|Swedish Diplomat Turned Rescuer
Wallenberg’s career as a Swedish diplomat took him on many trips to Nazi-occupied countries before the war broke out, and he bore witness to the unbearable suffering of the Jews under the regime. As Nazi measures worsened, Wallenberg used his position in the Swedish government to save Jewish lives. In 1944 the Jews of Hungary, the last remaining Jewish community in Nazi-occupied Europe, began to be rounded up for deportation. The Swedish government, having received overwhelming requests for passports from Hungary’s Jews, sent Wallenberg to Budapest on a special task to secure travel documents for them.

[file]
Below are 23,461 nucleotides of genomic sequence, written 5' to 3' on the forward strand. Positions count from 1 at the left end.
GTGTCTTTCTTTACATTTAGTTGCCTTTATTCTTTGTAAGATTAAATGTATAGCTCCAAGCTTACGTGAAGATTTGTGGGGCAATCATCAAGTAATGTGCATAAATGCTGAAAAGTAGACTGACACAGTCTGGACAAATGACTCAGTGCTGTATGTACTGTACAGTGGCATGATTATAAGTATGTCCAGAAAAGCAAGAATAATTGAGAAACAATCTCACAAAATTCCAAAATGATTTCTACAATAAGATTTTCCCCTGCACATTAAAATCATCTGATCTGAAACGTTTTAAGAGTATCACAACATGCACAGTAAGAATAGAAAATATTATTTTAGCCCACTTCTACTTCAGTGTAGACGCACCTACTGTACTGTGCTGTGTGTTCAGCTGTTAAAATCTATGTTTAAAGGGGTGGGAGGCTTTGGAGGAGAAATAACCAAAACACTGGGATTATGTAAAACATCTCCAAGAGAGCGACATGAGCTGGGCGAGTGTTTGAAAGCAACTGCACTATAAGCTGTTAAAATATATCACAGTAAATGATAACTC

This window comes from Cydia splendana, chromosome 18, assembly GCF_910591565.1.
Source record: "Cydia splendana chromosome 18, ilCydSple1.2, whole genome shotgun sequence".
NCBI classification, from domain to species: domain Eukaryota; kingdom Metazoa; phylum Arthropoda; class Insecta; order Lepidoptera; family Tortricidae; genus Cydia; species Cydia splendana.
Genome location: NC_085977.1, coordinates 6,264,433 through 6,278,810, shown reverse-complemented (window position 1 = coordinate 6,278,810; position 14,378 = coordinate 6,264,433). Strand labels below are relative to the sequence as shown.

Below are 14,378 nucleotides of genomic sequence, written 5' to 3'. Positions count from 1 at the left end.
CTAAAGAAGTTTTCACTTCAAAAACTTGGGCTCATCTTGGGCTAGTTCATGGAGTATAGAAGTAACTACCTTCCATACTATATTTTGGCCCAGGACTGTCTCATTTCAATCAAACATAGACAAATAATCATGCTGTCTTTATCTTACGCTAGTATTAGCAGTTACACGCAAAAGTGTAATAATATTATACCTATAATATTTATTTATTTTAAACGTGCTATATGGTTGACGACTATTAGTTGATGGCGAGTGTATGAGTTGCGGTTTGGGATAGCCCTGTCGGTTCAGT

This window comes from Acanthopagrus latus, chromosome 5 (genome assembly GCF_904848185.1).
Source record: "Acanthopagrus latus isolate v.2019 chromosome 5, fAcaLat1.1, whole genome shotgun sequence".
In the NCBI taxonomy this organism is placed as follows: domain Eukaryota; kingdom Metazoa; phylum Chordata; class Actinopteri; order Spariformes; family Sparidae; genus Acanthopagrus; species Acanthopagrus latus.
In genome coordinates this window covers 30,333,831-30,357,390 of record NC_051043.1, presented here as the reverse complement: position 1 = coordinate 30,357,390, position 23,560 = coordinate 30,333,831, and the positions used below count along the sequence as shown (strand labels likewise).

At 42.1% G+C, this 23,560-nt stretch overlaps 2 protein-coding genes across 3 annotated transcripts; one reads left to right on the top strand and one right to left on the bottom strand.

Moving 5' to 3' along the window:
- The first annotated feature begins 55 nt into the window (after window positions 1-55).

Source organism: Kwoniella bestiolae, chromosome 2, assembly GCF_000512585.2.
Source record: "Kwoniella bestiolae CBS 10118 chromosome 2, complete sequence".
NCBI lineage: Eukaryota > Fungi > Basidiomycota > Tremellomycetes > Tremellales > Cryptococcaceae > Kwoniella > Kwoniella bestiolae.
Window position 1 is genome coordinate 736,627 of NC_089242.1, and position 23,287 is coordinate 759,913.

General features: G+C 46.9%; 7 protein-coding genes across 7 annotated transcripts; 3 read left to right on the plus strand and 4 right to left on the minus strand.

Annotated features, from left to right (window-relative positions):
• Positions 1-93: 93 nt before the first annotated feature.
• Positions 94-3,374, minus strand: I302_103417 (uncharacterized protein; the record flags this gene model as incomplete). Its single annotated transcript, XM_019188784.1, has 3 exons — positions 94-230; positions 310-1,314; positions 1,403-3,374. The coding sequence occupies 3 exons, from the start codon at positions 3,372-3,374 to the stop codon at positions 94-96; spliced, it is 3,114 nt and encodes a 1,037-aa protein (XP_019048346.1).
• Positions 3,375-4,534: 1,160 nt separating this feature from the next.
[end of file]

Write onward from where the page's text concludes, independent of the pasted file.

Wallenberg fought tirelessly for these protective papers to be recognized by Nazi officials, who would try to declare the papers null and void. Using his cunning and wits, Wallenberg went so far as to pull out Jewish prisoners from a Death March to Austria, insisting they were protected by his Swedish documents.
Wallenberg managed to save the lives of about 10 000 Jews before the end of the war, often risking his life to do so. Among these Jews was Judith Friedmann, who as a young girl was brought with her family to one of Wallenberg’s “safe houses” for Jews in Budapest. Friedmann eventually settled in Montreal.
More details on yadvashem.org